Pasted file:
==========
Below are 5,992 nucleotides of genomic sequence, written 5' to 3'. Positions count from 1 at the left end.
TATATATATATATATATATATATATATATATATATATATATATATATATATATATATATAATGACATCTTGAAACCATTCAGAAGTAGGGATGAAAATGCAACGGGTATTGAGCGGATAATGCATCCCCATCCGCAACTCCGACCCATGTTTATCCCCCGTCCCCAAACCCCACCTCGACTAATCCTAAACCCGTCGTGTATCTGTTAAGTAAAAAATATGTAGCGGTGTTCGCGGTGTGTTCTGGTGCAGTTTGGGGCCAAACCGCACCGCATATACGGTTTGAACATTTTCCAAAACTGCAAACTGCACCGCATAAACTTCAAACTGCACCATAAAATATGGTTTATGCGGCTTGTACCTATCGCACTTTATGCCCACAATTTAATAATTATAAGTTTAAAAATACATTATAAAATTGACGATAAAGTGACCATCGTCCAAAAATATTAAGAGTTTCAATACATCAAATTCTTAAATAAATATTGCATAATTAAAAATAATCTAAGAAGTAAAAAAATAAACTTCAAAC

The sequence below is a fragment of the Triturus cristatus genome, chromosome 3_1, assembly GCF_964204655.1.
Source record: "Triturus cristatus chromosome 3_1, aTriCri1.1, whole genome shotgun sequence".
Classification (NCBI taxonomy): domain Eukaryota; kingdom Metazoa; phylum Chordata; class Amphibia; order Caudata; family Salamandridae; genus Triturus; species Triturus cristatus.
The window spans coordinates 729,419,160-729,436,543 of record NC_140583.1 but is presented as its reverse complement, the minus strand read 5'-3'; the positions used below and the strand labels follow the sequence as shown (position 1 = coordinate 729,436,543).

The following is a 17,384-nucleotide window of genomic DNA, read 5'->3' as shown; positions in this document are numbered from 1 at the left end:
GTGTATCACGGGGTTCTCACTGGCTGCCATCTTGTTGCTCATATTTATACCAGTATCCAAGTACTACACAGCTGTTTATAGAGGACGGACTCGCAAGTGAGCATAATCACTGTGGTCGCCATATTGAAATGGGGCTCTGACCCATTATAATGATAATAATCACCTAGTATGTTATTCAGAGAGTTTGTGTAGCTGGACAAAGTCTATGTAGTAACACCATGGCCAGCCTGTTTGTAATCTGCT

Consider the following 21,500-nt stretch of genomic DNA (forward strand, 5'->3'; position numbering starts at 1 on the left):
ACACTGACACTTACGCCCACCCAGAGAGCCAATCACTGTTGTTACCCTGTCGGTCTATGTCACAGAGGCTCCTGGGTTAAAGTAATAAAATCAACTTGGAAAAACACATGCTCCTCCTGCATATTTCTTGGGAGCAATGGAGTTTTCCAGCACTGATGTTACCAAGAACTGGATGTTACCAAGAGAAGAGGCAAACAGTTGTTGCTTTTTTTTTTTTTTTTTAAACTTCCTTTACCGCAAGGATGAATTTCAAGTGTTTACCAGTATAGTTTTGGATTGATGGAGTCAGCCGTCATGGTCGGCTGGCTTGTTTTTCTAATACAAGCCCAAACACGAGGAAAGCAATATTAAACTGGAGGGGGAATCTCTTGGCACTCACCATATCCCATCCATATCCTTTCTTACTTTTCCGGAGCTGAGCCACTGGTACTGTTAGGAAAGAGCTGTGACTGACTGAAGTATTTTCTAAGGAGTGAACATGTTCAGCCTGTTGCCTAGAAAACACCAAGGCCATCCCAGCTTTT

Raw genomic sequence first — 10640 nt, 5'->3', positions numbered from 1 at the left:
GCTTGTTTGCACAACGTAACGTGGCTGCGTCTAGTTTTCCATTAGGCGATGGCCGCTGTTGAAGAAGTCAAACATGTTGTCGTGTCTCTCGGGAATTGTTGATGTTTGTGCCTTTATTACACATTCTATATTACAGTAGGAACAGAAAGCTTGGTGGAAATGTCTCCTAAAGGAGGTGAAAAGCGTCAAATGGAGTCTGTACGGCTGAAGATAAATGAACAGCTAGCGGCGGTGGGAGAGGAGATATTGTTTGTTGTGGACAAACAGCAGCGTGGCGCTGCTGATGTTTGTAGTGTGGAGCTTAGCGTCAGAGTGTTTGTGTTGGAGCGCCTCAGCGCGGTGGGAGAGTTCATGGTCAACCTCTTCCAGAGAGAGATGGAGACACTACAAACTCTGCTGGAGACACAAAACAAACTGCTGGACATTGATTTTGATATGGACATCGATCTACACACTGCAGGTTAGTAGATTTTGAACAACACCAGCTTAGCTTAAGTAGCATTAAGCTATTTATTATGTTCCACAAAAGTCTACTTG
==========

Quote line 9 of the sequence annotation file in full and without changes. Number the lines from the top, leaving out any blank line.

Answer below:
Consider the following 21,500-nt stretch of genomic DNA (forward strand, 5'->3'; position numbering starts at 1 on the left):